“We all have a funny little map in our head that divides the world into home and away.” So we are told in award-winning playwright Will Eno’s one-character drama. The character speaking is a recent arrival on our shores, disoriented from culture shock and homesickness, and he is struggling to illuminate both sides of that map with a torrent of words: absurd, tragic, stinging, hilarious words. Featured is Michael Fox Kennedy as the unnamed exile; Christopher Emily Coutant is director.
The New York Times described “Title and Deed” as “a haunting and often fiercely funny meditation on life as a state of permanent exile.”
Tickets are $15; call 802-387-0071, or email

Artist Renée Bouchard
An exhibit of new paintings and sculptures titled “We the People” by artist Renée Bouchard is now on display at Southern Vermont College’s Burgdorff Gallery through April 7. A reception honoring Bouchard, who is currently artist-in-residence at the college, will take place 4 to 6 p.m. Thursday, Feb. 16, free and open to the public.
Bouchard’s mixed-media new works range from large-scale paintings created domestically with children, to sculptures and collages using recycled materials to inspire provocative messaging. The artist likes to use titles such as “Small New Universes,” “Gallantly Cowboys Stride,” and “Planned Parenthood (I Miss You)” to constrain the viewer within the ambiguity of her abstract representational work. The exhibit also includes an unfinished painting hanging in the exhibit that anyone from the community is invited to work on, using provided materials.
For more information, visit

Ten writers/artists
The Brattleboro Museum & Art Center (BMAC) is honoring 143 teenagers from across Vermont with the Scholastic Art & Writing Awards for their exceptional artistic and literary talent. Their award-winning artwork and writing will be exhibited at BMAC Feb. 18 – March 5, culminating in an awards ceremony at noon Sunday, March 5. The awards ceremony is free and open to the public. Roberto Lugo, professor of ceramics at Marlboro College, will deliver a keynote address.
The Scholastic Art & Writing Awards is a national recognition program for aspiring visual artists and writers. Each year, students in grades 7-12 are invited to submit art and writing in dozens of categories, including ceramics, digital art, painting, photography, poetry, science fiction, personal essay/memoir, and more. Submissions are judged on a statewide level, and then some are considered for national awards, including college scholarships, museum exhibitions, and publication opportunities. National awards will be announced by the end of March.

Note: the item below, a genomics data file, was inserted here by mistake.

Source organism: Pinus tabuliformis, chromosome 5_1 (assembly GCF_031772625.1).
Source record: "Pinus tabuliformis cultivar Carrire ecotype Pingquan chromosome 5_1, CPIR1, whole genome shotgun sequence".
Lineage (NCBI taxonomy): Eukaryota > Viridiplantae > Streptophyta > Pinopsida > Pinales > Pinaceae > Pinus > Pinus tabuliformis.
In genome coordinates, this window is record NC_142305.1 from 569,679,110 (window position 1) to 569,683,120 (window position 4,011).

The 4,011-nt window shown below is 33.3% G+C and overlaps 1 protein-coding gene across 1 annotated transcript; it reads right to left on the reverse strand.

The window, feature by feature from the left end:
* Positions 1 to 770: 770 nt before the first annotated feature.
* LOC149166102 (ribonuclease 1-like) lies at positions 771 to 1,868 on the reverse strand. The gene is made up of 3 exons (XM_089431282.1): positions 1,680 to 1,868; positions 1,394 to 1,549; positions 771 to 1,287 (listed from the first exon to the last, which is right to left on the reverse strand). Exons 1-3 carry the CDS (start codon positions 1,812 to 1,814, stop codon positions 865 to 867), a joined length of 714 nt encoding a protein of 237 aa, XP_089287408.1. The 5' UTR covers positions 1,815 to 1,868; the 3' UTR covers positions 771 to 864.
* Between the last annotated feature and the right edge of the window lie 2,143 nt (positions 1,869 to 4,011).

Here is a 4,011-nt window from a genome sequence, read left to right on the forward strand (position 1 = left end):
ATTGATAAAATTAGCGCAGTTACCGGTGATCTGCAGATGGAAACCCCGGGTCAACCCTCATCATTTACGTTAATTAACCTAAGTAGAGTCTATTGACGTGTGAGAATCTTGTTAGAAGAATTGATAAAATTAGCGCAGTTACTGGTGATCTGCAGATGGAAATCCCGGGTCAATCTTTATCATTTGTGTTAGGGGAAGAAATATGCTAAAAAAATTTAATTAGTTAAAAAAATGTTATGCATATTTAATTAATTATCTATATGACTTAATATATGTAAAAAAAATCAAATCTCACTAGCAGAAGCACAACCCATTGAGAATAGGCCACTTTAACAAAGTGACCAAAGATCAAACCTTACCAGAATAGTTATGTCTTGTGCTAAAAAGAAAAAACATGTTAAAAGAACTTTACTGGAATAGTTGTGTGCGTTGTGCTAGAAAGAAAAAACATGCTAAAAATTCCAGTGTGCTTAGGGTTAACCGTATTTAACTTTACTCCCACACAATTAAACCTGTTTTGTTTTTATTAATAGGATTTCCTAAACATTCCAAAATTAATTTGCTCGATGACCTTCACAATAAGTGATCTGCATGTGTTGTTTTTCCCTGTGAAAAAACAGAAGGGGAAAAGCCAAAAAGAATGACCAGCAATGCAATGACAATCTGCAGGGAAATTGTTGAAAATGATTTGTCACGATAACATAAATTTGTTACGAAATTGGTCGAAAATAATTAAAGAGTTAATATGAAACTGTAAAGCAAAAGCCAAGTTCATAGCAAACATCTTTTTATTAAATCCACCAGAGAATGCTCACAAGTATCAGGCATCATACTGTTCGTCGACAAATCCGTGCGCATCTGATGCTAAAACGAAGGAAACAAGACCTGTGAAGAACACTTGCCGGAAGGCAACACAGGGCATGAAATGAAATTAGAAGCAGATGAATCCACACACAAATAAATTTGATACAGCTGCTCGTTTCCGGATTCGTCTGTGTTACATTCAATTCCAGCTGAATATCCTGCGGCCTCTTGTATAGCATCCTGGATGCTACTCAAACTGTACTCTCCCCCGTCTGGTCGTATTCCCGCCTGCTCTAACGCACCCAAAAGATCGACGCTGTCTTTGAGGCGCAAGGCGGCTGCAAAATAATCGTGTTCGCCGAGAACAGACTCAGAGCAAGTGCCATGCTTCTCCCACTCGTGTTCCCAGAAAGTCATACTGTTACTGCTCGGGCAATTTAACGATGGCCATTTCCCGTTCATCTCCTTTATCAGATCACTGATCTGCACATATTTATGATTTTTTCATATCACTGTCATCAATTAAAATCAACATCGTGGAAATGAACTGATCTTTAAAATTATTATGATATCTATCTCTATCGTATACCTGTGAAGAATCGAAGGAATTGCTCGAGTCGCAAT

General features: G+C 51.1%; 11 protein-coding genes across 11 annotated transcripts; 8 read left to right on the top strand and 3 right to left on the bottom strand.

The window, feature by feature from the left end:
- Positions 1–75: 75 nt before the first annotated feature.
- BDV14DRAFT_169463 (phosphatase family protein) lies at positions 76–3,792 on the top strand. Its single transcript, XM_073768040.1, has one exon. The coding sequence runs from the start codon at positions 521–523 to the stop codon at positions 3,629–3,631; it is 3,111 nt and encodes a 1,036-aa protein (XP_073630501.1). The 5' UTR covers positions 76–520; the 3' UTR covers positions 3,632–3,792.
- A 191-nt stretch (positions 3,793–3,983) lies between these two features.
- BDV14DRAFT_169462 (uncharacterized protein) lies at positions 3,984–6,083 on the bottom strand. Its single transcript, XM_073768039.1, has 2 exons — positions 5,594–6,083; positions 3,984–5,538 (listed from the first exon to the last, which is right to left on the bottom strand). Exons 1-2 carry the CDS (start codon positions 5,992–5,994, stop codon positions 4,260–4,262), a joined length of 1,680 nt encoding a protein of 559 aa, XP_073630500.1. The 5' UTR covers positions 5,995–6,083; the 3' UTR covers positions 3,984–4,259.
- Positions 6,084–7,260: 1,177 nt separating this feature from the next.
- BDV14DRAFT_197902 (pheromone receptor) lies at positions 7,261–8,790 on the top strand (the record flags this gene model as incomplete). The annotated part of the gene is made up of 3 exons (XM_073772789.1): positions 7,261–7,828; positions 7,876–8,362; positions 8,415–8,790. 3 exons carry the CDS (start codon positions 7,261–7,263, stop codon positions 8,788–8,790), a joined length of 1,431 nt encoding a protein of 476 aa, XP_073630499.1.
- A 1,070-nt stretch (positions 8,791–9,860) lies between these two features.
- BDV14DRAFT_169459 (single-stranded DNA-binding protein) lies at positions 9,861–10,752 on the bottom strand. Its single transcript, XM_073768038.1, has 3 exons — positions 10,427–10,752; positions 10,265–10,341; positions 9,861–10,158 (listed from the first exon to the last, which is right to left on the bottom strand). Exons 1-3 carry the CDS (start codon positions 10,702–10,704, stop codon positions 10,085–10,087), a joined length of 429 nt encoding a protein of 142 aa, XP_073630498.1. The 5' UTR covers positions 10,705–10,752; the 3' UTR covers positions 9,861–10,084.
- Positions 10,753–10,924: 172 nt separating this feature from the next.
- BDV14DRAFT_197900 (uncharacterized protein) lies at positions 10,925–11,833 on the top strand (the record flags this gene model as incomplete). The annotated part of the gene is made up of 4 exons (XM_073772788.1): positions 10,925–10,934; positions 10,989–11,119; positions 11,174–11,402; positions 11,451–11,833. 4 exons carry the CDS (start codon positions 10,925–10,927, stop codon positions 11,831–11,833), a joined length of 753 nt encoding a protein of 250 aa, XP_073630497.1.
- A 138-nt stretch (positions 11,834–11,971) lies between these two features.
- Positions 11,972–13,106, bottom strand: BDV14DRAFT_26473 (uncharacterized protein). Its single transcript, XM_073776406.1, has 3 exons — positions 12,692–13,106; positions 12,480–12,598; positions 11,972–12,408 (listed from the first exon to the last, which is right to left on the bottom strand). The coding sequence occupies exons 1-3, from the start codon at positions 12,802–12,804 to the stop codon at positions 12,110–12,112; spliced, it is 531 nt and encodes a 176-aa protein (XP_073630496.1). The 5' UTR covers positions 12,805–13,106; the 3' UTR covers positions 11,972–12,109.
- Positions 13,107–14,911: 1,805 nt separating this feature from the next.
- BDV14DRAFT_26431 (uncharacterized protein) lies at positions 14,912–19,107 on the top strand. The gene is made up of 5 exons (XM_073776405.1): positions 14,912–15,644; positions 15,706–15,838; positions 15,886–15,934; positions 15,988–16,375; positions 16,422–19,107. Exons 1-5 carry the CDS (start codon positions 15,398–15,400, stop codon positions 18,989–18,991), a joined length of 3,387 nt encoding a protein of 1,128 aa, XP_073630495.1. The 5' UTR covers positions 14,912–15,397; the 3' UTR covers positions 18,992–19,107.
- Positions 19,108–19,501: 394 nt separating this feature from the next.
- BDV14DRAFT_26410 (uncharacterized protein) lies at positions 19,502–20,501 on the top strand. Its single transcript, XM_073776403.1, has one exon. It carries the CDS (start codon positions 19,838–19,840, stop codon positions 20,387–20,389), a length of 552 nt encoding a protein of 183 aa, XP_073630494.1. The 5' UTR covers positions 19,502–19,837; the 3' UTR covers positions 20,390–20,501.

A list of all Vermont award winners appears on the BMAC website,

‘Prelude to Spring’
Artists often focus on the elegance and beauty of plants and flowers, depicting them in a spectrum from abstraction to the minute, scientific detail of botanical illustration. Through the centuries, botanical art has combined precise observation of plant life with the balance and beauty of original compositions.
“Prelude to Spring: Botanical Art in Vermont,” a new and distinctly different exhibit opening at the Compass Music and Arts Center Feb. 17, presents the work of three of Vermont’s finest botanical artists. Bobbi Angell, Susan Bull Riley and Stephanie Whitney-Payne create watercolor paintings and etchings derived from careful observation of plants and flowers. The exhibit opens with a reception 4 to 7 p.m. Friday, Feb. 17, and runs through April 1.
The Compass Music and Arts Center is located in Park Village at 333 Jones Drive; for information, go online to

‘NER Out Loud’
In the tradition of Public Radio International’s “Selected Shorts,” students from Oratory Now will read selections from the New England Review (NER) literary magazine in this third annual live performance of “NER Out Loud,” at 8 p.m. Friday, Feb. 24, at Middlebury College’s Mahaney Center for the Arts. The event will be followed by a “S’more Readings” reception with representatives of several student literary magazines, who will read from their work. Both events are free and open to the public. Sign language interpretation will be offered.
Editors and contributors to the student literary magazines Blackbird, Frame, MiddGeo, and Translingual will also be on hand at the post-show reception to discuss their publications and give sample readings from their pages. Attendees will be invited to enjoy s’more-themed treats while listening to the readings in the lobby.
Admission is free; call 802-443-MIDD (6433), or go online to